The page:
August 22, 2008 / 4:27 PM / 10 years ago

Distance queen Dibaba surprises herself

BEIJING (Reuters) - Ethiopia’s Tirunesh Dibaba surprised herself by winning the Olympic long distance double she sealed with a stunning final-lap sprint in the 5,000 meters on Friday.

The three-times world champion had already won the 10,000m on the opening night of competition at the Bird’s Nest and became the first woman to win both in the relatively short history of women’s long distance running at the Olympics.

“It’s a big achievement for me,” said the 23-year-old.

“When I came from my country I didn’t think I’d win both. I just thought I’d be a good competitor in both events. Now that I have it I’m quite satisfied.”

Dibaba was the youngest world champion in an individual event when she won the 5,000m in 2003 at the age of 18 and two years later was the first woman to do the distance double at the world championships.

But she only managed 5,000m bronze at the Athens Olympics and lost the world title in the shorter distance to Meseret Defar at the world championships in Osaka last year.

This year, though, she has been on fire.

In June, she took Defar’s 5,000m world record in 14.11.15 and her time in last Friday’s 10,000m final was the second fastest ever.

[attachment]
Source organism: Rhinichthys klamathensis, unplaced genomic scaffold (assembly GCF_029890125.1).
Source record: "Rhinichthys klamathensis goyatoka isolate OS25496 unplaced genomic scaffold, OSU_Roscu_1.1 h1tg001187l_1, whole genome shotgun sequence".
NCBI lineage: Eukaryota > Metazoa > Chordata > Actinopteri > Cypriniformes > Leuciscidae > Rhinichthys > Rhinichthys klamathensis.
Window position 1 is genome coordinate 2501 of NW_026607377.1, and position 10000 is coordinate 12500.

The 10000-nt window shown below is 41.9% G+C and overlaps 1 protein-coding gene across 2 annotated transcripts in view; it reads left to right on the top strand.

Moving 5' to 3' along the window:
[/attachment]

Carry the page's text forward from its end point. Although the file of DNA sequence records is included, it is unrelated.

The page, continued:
“I came here to the Olympics, representing my country. The major objective was to win,” she added.

All three medalists on Friday have held the 5,000m world record during their careers.

CHANGING NATIONALITIES

Silver medalist Elvan Abeylegesse was born Hewan Abeye Eth in Ethiopia before changing nationalities when she moved to Turkey and married a local.

She then ran as Elvan Can and became the first Turkish athlete to set a world record in 2004 but only managed 12th in the Athens Olympic final that same year. After getting divorced, she took her current name.

She also finished second behind Dibaba in the 10,000m to win her adopted country its first Olympic athletics silver and won a second on Friday boosted by a pep talk from her coach, a Bulgarian former triple jumper.

“I not only compete with myself, but also Kenya, Russia and other successful athletes around the world,” she said.

“Before the competition, my coach told me, ‘you must do your best’. I’ve done what the coach has said.”

Defar, the defending champion, complained that someone had kicked her during what was an extremely slow race and that had hampered her when Dibaba kicked for home.

“The pace was quite slow,” she said. “I had the feeling that if I went from the beginning, I would lose.”

Editing by Ed Osmond

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